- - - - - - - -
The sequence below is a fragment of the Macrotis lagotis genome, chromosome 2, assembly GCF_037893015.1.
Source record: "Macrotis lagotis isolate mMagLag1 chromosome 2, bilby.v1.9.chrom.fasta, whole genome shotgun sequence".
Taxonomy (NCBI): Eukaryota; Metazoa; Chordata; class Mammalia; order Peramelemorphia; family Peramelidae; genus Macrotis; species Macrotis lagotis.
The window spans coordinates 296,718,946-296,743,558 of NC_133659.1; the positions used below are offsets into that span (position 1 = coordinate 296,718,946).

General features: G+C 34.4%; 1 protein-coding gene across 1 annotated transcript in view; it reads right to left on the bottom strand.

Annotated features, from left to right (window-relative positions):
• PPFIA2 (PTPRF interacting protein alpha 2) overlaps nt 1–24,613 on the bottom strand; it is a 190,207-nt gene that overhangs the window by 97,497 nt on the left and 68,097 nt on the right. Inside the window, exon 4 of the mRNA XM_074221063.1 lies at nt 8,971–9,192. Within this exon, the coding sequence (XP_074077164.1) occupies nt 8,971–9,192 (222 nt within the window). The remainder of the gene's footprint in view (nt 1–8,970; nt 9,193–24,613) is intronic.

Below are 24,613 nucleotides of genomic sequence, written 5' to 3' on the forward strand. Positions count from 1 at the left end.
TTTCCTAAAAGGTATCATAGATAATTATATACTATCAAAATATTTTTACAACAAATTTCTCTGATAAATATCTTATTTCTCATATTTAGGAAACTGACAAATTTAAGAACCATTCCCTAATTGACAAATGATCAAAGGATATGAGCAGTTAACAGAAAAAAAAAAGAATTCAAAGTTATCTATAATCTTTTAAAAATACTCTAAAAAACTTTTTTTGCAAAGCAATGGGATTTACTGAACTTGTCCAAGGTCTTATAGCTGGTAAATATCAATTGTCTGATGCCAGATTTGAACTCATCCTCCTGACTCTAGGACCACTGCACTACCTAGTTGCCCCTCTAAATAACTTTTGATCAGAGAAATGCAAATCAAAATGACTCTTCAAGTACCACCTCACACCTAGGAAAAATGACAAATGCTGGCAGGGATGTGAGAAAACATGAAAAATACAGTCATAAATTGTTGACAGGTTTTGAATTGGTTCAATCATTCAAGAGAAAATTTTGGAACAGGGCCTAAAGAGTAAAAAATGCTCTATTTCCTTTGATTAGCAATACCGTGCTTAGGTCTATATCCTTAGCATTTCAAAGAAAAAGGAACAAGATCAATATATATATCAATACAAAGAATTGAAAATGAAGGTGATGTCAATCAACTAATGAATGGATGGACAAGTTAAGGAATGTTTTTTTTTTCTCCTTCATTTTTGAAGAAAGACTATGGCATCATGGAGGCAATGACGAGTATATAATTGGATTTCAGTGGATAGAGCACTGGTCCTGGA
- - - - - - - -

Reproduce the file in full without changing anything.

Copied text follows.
The sequence below is a fragment of the Macrotis lagotis genome, chromosome 2, assembly GCF_037893015.1.
Source record: "Macrotis lagotis isolate mMagLag1 chromosome 2, bilby.v1.9.chrom.fasta, whole genome shotgun sequence".
Taxonomy (NCBI): Eukaryota; Metazoa; Chordata; class Mammalia; order Peramelemorphia; family Peramelidae; genus Macrotis; species Macrotis lagotis.
The window spans coordinates 296,718,946-296,743,558 of NC_133659.1; the positions used below are offsets into that span (position 1 = coordinate 296,718,946).

General features: G+C 34.4%; 1 protein-coding gene across 1 annotated transcript in view; it reads right to left on the bottom strand.

Annotated features, from left to right (window-relative positions):
• PPFIA2 (PTPRF interacting protein alpha 2) overlaps nt 1–24,613 on the bottom strand; it is a 190,207-nt gene that overhangs the window by 97,497 nt on the left and 68,097 nt on the right. Inside the window, exon 4 of the mRNA XM_074221063.1 lies at nt 8,971–9,192. Within this exon, the coding sequence (XP_074077164.1) occupies nt 8,971–9,192 (222 nt within the window). The remainder of the gene's footprint in view (nt 1–8,970; nt 9,193–24,613) is intronic.

Below are 24,613 nucleotides of genomic sequence, written 5' to 3' on the forward strand. Positions count from 1 at the left end.
TTTCCTAAAAGGTATCATAGATAATTATATACTATCAAAATATTTTTACAACAAATTTCTCTGATAAATATCTTATTTCTCATATTTAGGAAACTGACAAATTTAAGAACCATTCCCTAATTGACAAATGATCAAAGGATATGAGCAGTTAACAGAAAAAAAAAAGAATTCAAAGTTATCTATAATCTTTTAAAAATACTCTAAAAAACTTTTTTTGCAAAGCAATGGGATTTACTGAACTTGTCCAAGGTCTTATAGCTGGTAAATATCAATTGTCTGATGCCAGATTTGAACTCATCCTCCTGACTCTAGGACCACTGCACTACCTAGTTGCCCCTCTAAATAACTTTTGATCAGAGAAATGCAAATCAAAATGACTCTTCAAGTACCACCTCACACCTAGGAAAAATGACAAATGCTGGCAGGGATGTGAGAAAACATGAAAAATACAGTCATAAATTGTTGACAGGTTTTGAATTGGTTCAATCATTCAAGAGAAAATTTTGGAACAGGGCCTAAAGAGTAAAAAATGCTCTATTTCCTTTGATTAGCAATACCGTGCTTAGGTCTATATCCTTAGCATTTCAAAGAAAAAGGAACAAGATCAATATATATATCAATACAAAGAATTGAAAATGAAGGTGATGTCAATCAACTAATGAATGGATGGACAAGTTAAGGAATGTTTTTTTTTTCTCCTTCATTTTTGAAGAAAGACTATGGCATCATGGAGGCAATGACGAGTATATAATTGGATTTCAGTGGATAGAGCACTGGTCCTGGA